Paul's Story

I grew up in a house where my father had bipolar depression. It never crossed my mind that I could have something like that.

There were times when my mood was so low that I would have to just escape, and when you're in that dark place, you kind of don't feel much of anything, you just want to remove yourself as much as you can.

I wondered why I was here. I wondered if my life had any meaning or purpose. I wondered if those around me would be better off without me in it.

I knew something was wrong, I didn't know what was wrong, I didn't know why I felt the way that I felt, I just felt terrible inside. It's a terrible feeling to live with. I wouldn't wish it on anybody, to be honest.

And one thing about bipolar depression, the depression side of things is that I wear it on my sleeve, so when it's really bad, people know it's bad. People that are close to me know and they'll ask, even my boss at work will come up to me and say, "Is everything okay, and what's going on?" They want to know. My wife knows, my wife would tell me that my emotions are so big they fill the room. And so, it impacts other people around you.

I had an episode before I was diagnosed that was so severe, I couldn't go back to my job. I remember being curled up on the back lawn rocking back and forth.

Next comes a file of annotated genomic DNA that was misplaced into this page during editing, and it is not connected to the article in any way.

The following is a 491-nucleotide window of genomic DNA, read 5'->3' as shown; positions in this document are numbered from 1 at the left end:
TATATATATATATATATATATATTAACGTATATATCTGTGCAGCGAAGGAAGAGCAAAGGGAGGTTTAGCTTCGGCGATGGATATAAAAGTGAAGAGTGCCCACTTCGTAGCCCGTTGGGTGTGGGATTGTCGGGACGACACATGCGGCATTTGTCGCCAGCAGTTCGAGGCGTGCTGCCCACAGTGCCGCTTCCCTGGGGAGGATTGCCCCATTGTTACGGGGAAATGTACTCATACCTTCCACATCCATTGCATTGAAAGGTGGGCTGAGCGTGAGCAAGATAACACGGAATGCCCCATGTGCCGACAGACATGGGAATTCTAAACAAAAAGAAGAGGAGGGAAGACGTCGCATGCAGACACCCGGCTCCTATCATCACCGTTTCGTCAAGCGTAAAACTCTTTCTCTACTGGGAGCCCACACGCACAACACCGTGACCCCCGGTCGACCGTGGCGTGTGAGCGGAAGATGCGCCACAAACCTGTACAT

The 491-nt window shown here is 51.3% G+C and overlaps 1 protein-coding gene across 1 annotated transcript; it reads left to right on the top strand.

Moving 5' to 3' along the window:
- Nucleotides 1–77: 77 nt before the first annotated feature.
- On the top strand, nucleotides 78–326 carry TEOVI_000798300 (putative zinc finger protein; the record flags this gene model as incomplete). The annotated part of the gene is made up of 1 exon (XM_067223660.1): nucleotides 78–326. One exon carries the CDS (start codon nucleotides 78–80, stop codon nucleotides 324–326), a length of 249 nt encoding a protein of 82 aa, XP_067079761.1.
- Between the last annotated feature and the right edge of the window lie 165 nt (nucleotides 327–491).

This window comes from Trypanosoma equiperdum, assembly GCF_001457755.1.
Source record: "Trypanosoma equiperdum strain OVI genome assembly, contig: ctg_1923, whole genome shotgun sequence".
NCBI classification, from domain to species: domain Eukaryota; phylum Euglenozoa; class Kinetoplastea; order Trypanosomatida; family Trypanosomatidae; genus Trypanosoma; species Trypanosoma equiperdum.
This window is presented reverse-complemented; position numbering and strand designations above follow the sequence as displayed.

Nobody knew what it was. They assumed I was having a mental breakdown.

I would say one of my rock-bottom moments was the day that my former wife told me that she wanted a separation, and I remember literally falling to my knees, because my whole world felt like it was just being ripped apart. And I can look back on it now and realize that bipolar disorder was a big part of why that happened, why that relationship didn't last. I couldn't manage my own life. I couldn't be responsible for others, I couldn't be the father, I couldn't be the husband that I needed to be.

It wasn't until my current wife recommended that I get checked out.

So, I was sitting in the psychiatrist's office, and that's when they told me that I had bipolar depression type II.

I was a little surprised, but at the same time I think I was also a little relieved, because I knew that okay, there's something wrong, that means that someone's going to help me, right? Someone's finally going to help me, you know, with all this.